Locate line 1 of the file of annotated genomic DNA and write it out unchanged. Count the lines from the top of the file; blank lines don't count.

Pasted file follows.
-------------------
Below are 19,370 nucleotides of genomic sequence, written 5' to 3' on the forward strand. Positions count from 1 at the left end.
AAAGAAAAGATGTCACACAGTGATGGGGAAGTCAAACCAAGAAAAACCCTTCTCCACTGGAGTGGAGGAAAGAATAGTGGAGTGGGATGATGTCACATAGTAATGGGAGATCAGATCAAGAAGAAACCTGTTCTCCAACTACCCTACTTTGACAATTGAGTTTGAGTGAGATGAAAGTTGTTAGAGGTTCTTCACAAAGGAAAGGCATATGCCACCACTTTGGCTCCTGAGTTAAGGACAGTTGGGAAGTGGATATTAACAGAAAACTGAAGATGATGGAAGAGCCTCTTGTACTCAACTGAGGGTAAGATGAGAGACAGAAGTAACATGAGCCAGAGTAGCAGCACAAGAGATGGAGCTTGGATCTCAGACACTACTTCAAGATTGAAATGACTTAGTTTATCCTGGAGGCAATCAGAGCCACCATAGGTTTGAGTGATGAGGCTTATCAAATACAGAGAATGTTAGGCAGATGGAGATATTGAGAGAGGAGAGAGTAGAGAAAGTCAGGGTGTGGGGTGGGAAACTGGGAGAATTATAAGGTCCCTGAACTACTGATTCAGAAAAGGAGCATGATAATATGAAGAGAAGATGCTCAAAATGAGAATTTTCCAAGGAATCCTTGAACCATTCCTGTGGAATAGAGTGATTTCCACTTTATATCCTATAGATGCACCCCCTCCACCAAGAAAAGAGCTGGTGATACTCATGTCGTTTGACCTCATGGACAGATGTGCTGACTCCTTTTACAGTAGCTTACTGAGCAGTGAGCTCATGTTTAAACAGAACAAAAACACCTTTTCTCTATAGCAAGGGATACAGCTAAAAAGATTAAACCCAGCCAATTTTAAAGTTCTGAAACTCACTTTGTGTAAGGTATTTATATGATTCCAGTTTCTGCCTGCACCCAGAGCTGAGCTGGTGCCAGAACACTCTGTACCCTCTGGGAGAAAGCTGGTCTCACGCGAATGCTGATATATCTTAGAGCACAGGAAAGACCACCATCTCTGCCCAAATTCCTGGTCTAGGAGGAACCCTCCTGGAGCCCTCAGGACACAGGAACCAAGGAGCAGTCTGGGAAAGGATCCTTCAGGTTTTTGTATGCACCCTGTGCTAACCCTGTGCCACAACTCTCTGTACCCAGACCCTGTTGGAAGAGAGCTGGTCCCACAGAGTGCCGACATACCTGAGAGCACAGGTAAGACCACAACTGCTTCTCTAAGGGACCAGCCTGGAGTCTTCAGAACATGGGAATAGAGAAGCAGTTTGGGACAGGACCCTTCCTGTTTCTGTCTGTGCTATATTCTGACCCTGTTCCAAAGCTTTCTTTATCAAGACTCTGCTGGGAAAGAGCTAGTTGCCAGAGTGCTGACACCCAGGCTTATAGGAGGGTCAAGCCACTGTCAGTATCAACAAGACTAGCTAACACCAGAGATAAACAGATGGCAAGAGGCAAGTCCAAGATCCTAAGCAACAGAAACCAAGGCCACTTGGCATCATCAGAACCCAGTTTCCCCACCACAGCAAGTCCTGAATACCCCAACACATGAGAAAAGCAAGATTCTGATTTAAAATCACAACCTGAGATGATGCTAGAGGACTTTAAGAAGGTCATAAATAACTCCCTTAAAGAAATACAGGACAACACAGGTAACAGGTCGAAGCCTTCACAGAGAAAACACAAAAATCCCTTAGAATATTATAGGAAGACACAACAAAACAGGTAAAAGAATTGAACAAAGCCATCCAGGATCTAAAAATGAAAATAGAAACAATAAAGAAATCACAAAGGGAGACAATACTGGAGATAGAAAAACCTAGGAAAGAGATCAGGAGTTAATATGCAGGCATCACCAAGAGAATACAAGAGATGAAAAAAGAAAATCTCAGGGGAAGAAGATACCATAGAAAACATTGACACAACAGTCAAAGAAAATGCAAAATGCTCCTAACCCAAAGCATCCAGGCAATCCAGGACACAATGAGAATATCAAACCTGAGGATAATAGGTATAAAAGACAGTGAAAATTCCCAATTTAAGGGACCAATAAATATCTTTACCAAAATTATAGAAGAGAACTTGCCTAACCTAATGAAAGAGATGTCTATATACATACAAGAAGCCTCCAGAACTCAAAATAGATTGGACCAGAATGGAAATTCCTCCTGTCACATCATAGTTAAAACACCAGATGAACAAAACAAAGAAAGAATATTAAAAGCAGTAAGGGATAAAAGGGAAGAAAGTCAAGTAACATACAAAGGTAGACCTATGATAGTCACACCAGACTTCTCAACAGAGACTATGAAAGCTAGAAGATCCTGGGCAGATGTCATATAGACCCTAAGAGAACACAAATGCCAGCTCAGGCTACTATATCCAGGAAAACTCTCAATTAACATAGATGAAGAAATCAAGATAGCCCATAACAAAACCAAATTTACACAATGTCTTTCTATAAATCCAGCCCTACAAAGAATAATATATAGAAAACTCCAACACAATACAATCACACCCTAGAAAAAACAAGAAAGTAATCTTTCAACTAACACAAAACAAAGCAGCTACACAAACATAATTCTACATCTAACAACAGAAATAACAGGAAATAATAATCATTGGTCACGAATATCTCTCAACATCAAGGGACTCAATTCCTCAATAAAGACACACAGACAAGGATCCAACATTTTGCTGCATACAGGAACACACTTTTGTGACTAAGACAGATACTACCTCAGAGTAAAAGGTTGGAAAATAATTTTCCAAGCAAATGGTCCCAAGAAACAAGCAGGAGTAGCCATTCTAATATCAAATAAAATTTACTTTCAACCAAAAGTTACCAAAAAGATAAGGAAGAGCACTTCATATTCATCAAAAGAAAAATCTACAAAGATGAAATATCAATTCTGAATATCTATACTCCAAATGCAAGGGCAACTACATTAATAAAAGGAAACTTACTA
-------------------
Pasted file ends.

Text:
Below are 19,370 nucleotides of genomic sequence, written 5' to 3' on the forward strand. Positions count from 1 at the left end.